Welcome to 2019, where the emails are brighter, bolder, and more beautiful! Right?! We are always impressed with the innovative email design trends we find in our inbox, and we’re looking forward to what 2019 will bring. We know all you email geeks (us included) are continually working hard to make sending email more efficient, effective, and beautiful. We’re inspired. And we’re especially excited to see these email marketing design trends unfold this year. It is very hard to always stay on top of the trends. For many, it is the most challenging part of their job. Therefore interest in this subject is always immense. Share your tips . For guaranteed success, make sharp decisions now, buy website traffic.
#1. GORGEOUS GRADIENTS
Yes, the ’90s are back, from neon colors to fanny packs. And that means we’ve been seeing more gradients in email design. Gradients add depth and a sense of movement. They’re kind of mesmerizing, kind of retro, and all around a lot of fun. As 99U recently pointed out, gradients can be pretty irresistible: “The energy of these stunningly vibrant color transitions makes them stand out and helps to elevate any design.” Here are some recent gradient examples from our inbox.
Subject: 25% OFF EVERYTHING STARTS NOW ????
AE email design inspiration 2019
This one from American Eagle almost has a watercolor vibe, doesn’t it? We’re into it!
Subject: Look who popped back up ????????
taco bell top email design trends for 2019
From the illustrations to the puffy fonts, these Taco Bell gradients are ultra playful.
Subject: >>> It’s been confirmed: You’re getting an exclusive heads up about our upcoming event!
best email designs 2019 shea moisture
The super bold colors in this Shea Moisture email are divine!!
#2. MORE MARVELOUS MINIMALISM
In case you missed it, with the release of the Netflix show Tidying Up with Marie Kondo, everyone is talking about the KonMari method lately. That means people are getting rid of clutter and cleaning up. And who says we can’t KonMari our emails, too?! If this design element doesn’t spark joy, buh bye!
Seriously though, we’ve long been fans of email design simplicity. We’re glad to see this trend isn’t expected to slow down in 2019. And even with the use of more bold, vibrant colors (and gradients!), or with a lot of content, emails can still take a minimalistic approach when it comes to design. Let’s have a look at some examples—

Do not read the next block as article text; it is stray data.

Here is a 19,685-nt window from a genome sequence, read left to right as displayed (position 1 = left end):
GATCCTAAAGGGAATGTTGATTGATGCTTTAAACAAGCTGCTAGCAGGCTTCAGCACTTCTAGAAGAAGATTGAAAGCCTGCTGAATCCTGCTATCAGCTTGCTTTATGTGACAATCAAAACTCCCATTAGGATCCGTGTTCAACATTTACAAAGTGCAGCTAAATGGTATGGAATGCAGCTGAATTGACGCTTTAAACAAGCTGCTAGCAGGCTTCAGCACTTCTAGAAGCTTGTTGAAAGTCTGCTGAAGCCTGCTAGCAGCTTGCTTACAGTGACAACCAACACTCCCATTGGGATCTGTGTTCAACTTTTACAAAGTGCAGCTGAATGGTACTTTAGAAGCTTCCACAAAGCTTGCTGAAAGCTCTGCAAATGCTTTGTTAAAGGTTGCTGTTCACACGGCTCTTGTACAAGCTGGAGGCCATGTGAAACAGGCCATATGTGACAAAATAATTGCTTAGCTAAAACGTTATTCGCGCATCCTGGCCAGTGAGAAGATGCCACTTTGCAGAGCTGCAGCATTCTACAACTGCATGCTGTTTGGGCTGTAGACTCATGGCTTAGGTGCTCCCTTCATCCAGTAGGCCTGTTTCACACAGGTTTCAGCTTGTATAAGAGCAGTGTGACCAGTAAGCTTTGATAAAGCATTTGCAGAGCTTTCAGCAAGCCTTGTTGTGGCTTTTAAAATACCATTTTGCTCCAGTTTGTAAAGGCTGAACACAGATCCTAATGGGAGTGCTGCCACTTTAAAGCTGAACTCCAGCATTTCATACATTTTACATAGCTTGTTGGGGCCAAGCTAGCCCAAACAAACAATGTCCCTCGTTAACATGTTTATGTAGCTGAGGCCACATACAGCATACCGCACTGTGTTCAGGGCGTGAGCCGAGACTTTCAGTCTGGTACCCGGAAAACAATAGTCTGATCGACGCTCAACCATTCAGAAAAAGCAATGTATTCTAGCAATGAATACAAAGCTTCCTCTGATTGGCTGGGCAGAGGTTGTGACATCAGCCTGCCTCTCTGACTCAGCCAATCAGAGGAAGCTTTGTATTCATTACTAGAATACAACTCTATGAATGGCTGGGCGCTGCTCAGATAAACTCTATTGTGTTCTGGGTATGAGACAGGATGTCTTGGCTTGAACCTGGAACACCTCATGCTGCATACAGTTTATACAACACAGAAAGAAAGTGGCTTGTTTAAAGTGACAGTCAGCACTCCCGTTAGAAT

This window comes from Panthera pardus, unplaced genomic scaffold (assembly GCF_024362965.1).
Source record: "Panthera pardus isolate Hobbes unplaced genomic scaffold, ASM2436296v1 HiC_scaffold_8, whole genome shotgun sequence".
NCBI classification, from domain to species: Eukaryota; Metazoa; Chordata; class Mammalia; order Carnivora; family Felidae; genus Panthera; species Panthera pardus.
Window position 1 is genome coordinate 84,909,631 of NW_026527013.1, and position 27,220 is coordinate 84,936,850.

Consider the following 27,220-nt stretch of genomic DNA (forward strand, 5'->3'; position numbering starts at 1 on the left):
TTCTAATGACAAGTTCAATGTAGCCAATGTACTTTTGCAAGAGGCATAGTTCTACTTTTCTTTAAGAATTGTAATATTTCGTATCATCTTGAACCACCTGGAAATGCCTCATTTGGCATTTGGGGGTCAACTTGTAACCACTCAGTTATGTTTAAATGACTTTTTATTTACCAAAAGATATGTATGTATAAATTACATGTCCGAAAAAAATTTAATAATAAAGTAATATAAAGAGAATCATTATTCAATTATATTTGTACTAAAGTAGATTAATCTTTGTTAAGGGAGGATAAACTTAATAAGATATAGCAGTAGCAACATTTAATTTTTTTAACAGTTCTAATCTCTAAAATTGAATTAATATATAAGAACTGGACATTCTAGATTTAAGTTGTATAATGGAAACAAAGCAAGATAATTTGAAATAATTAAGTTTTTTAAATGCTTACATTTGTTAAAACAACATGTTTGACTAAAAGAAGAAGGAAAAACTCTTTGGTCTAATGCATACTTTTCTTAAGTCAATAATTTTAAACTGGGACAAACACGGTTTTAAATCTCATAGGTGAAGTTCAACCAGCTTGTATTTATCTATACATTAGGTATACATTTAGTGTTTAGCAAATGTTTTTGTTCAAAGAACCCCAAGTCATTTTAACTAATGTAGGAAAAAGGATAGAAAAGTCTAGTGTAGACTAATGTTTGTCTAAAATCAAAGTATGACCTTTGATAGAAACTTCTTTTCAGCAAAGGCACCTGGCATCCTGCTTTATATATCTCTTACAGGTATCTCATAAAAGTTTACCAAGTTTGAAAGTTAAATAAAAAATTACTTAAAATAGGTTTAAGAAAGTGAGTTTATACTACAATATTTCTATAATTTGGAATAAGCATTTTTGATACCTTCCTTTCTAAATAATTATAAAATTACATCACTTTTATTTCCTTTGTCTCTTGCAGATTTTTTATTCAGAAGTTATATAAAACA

madewell email design best practices
Did you notice how even the subject line of this email is minimalistic? And the subject matter as well? In 2019, less is more. We love the concise text segments, white space, and black-and-white color choices in this email. It’s a breeze to read and scroll through.
Subject: Where’s the calcium?
ritual email marketing in 2019
This email from Ritual is deliciously simple and beautiful. Isn’t that CTA button perfect?
Subject: What is Concise Writing?
grammarly email design inspiration 2019
Here’s another meta example: a minimalist email about concise (minimalist) writing. Like Ritual, Grammarly uses bold colors, to-the-point messaging, and a super tappable CTA button to cut through the noise.
#3. LIVING CORAL, PANTONE’S COLOR OF THE YEAR
Ever since Pantone announced Living Coral as 2019’s color of the year back in December, the internet has been going ga-ga for the bright, uplifting shade of pink-orange. (It’s not so different from millennial pink, is it?) Even the name—Living Coral—is optimistic and vibrant. And the image below, from Pantone, demonstrates that sentiment perfectly.